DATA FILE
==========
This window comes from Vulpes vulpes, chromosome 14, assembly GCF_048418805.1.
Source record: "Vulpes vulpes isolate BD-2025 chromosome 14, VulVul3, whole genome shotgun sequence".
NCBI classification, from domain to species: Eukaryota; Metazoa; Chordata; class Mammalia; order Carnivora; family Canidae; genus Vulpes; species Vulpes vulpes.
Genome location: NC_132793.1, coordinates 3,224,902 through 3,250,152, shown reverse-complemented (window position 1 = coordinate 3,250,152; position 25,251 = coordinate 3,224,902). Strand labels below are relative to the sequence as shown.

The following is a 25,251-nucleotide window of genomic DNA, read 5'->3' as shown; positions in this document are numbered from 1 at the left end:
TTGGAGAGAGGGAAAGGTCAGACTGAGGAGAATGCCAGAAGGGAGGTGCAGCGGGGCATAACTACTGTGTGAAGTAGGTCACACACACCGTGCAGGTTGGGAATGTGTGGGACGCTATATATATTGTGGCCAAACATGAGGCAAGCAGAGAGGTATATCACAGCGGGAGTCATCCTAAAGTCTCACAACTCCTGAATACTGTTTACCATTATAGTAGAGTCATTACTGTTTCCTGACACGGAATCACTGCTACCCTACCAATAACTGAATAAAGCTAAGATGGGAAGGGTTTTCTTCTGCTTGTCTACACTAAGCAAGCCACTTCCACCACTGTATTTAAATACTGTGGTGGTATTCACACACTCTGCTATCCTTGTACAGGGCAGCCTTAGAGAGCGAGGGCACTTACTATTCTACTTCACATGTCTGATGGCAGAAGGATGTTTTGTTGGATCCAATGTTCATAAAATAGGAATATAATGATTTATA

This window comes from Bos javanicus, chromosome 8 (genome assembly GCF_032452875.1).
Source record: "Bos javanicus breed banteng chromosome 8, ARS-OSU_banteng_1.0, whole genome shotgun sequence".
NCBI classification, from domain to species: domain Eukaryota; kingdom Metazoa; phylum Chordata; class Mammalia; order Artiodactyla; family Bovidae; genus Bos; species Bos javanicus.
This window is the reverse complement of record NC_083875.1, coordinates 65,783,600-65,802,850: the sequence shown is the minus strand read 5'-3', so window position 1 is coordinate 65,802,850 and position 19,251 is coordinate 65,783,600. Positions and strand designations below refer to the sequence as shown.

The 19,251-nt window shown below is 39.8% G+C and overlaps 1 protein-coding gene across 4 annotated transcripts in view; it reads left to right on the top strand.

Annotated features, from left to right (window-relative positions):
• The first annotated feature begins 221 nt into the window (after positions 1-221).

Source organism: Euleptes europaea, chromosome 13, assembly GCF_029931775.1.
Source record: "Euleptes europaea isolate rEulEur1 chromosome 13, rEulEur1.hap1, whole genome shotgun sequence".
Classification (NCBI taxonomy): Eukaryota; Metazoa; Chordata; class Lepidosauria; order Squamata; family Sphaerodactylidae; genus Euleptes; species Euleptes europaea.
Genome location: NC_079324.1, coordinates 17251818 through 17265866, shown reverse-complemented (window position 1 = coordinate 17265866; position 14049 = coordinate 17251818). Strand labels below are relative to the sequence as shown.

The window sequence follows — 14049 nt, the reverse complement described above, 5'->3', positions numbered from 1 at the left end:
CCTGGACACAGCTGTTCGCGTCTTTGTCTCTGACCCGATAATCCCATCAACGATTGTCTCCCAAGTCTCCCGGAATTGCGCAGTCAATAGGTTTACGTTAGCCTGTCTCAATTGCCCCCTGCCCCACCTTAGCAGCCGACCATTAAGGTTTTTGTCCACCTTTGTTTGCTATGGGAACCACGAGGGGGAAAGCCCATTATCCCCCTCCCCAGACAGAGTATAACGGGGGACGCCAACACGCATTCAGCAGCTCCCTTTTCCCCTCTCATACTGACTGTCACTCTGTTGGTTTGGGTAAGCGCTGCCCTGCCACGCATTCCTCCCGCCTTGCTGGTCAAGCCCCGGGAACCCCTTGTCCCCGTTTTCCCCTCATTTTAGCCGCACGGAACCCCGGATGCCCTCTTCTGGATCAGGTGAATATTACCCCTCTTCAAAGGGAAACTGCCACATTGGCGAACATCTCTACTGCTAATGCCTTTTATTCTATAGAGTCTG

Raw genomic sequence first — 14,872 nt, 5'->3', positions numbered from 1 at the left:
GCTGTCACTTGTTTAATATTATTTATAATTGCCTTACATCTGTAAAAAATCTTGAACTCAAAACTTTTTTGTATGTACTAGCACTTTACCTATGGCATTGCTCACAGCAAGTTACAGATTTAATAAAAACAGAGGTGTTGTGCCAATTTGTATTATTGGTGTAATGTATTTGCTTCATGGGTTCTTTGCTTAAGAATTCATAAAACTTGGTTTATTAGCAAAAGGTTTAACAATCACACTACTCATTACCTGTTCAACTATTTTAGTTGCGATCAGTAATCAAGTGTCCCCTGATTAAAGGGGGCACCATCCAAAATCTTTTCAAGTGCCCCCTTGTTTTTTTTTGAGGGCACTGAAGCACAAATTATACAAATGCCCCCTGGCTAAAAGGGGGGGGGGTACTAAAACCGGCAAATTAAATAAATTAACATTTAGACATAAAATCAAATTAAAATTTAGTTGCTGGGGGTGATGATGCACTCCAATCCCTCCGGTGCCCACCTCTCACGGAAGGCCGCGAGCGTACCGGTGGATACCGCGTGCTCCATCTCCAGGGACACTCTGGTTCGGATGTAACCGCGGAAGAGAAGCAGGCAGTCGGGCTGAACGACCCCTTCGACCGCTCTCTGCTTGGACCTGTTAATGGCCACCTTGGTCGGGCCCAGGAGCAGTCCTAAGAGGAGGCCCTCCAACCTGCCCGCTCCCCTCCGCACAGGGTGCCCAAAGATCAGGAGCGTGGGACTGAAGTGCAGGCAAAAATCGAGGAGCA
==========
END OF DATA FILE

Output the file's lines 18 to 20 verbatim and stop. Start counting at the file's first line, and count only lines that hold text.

The window sequence follows — 14049 nt, the reverse complement described above, 5'->3', positions numbered from 1 at the left end:
CCTGGACACAGCTGTTCGCGTCTTTGTCTCTGACCCGATAATCCCATCAACGATTGTCTCCCAAGTCTCCCGGAATTGCGCAGTCAATAGGTTTACGTTAGCCTGTCTCAATTGCCCCCTGCCCCACCTTAGCAGCCGACCATTAAGGTTTTTGTCCACCTTTGTTTGCTATGGGAACCACGAGGGGGAAAGCCCATTATCCCCCTCCCCAGACAGAGTATAACGGGGGACGCCAACACGCATTCAGCAGCTCCCTTTTCCCCTCTCATACTGACTGTCACTCTGTTGGTTTGGGTAAGCGCTGCCCTGCCACGCATTCCTCCCGCCTTGCTGGTCAAGCCCCGGGAACCCCTTGTCCCCGTTTTCCCCTCATTTTAGCCGCACGGAACCCCGGATGCCCTCTTCTGGATCAGGTGAATATTACCCCTCTTCAAAGGGAAACTGCCACATTGGCGAACATCTCTACTGCTAATGCCTTTTATTCTATAGAGTCTG

Raw genomic sequence first — 14,872 nt, 5'->3', positions numbered from 1 at the left: